McGuire said the goal is to rent the 960-square-foot studios for about $720. A unit with a loft would be about $1,050. The final price would depend on construction costs, which are still unknown, she said.
McGuire and Christianson also live next to and have their own personal workspace by the proposed development. They have lived on the island for about 25 years, Christianson said.
Access to Creative Space would be off of the same gravel road used to drive to the Saddle Club facility and Manzanita Park.
There are no proposed changes to the road or its overhead tree canopy, although about a dozen Saddle Club members at Monday’s meeting voiced concerns about who would maintain the road with the new development.
There is an easement for the road use and the county will be looking into who is responsible for the road’s upkeep according to that easement, said Heather Beckmann, a planner with the city.
Christianson said he was “willing to pony up” and help maintain the road.
“If I am causing wear and tear on the road, I have to cover the expense,” he said.
Saddle Club members also were concerned whether the road could handle more traffic and how how safe it would be because it has mainly been used as a trail.
Juliet LeDorze suggested creating a trail alongside the road for equestrians and pedestrians.
Beckmann said the city would talk to the park district about that possibility.
The project is in the pre-application phase and there will be another public comment period after an application has been submitted to the city.
The Federal Communications Commission recently granted the city of Bainbridge Island a 10-year license to operate an AM information radio station.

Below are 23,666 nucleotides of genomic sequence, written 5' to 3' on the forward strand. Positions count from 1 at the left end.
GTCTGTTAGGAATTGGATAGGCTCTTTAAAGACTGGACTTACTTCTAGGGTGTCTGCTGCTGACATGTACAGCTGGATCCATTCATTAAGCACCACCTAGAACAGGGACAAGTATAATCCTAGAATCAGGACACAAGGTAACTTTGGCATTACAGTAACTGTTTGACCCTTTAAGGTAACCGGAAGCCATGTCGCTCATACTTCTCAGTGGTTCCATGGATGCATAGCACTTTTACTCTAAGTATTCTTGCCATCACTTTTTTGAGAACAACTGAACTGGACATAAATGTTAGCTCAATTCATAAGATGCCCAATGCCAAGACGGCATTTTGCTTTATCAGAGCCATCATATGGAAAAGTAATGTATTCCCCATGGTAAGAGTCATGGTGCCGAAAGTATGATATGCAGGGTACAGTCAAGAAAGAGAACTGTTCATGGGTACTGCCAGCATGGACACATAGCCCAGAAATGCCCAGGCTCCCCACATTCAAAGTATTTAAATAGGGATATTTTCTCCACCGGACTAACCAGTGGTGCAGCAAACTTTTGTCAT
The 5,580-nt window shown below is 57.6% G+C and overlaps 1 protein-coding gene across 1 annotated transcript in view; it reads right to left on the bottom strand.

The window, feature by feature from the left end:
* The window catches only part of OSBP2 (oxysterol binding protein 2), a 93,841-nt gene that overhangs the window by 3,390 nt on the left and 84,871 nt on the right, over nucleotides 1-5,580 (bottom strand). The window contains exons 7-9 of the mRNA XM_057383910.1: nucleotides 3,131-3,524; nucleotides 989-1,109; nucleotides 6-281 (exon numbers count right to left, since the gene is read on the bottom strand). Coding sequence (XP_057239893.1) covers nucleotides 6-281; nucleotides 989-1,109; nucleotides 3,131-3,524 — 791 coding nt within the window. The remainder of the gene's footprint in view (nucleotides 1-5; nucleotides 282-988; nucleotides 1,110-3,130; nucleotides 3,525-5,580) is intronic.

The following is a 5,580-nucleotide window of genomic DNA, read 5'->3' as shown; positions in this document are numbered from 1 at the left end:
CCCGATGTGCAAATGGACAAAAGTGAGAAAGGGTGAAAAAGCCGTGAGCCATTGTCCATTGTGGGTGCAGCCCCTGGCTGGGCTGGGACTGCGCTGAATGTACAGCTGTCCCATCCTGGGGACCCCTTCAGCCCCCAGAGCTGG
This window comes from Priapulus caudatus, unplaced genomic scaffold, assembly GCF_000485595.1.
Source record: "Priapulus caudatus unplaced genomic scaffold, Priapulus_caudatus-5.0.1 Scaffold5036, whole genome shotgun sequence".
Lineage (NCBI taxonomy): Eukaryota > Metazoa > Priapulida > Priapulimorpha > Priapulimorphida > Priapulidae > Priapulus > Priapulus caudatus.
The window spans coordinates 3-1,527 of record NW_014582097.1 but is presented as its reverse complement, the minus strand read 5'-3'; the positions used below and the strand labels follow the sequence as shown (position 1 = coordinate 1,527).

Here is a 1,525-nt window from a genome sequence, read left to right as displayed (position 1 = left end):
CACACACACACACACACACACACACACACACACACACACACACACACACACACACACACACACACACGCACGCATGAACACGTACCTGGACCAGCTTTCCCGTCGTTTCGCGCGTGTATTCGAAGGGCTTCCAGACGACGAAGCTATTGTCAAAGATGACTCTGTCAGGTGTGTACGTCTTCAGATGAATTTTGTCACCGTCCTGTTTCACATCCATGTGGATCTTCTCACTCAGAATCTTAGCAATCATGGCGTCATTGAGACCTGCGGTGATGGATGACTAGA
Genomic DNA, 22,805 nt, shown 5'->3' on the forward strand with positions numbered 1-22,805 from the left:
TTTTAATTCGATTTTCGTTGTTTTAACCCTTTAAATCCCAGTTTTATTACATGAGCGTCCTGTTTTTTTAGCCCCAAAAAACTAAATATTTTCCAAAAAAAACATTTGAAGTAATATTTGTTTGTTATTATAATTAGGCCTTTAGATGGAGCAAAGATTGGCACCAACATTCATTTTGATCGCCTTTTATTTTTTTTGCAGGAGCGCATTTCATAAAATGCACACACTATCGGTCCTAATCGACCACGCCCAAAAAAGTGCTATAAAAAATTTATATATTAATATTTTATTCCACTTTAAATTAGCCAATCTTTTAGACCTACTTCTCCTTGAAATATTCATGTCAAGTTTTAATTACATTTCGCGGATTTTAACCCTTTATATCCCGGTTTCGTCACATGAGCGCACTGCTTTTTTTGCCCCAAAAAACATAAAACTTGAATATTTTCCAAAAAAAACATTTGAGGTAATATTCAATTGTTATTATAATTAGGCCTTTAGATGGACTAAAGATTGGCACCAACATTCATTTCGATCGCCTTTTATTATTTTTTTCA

The city expects to have the station — which will be transmitted on 600k Hz and 1700 kHz — broadcasting in late summer or fall, according to the city manager’s report.
The radio station will provide information about Amber Alerts, school incidents, bridge closures, earthquakes and other types of emergencies.
“During nonemergency times, the station could be used to inform motorists of street repairs, traffic hazards, community events, travel advisories, city history and even visitor information,” the report says.
The city has been working to start a radio station alongside Sustainable Bainbridge, an island nonprofit that created Bainbridge Community Broadcasting.
Bainbridge Community Broadcasting provides podcasts and radio shows online via its website.
There will be a public meeting Monday about a newly proposed development for artists.
Tseng Properties, LLC, is proposing ten buildings on 4.5 acres of undeveloped land located west on NE Day Road W, and accessed off of Saddle Club and Manzanita Park access roads. The buildings could be used for “light manufacturing” such as workshops, storage and display spaces for lease.
The public meeting will be at 5:30 p.m. Monday in the council chambers at City Hall.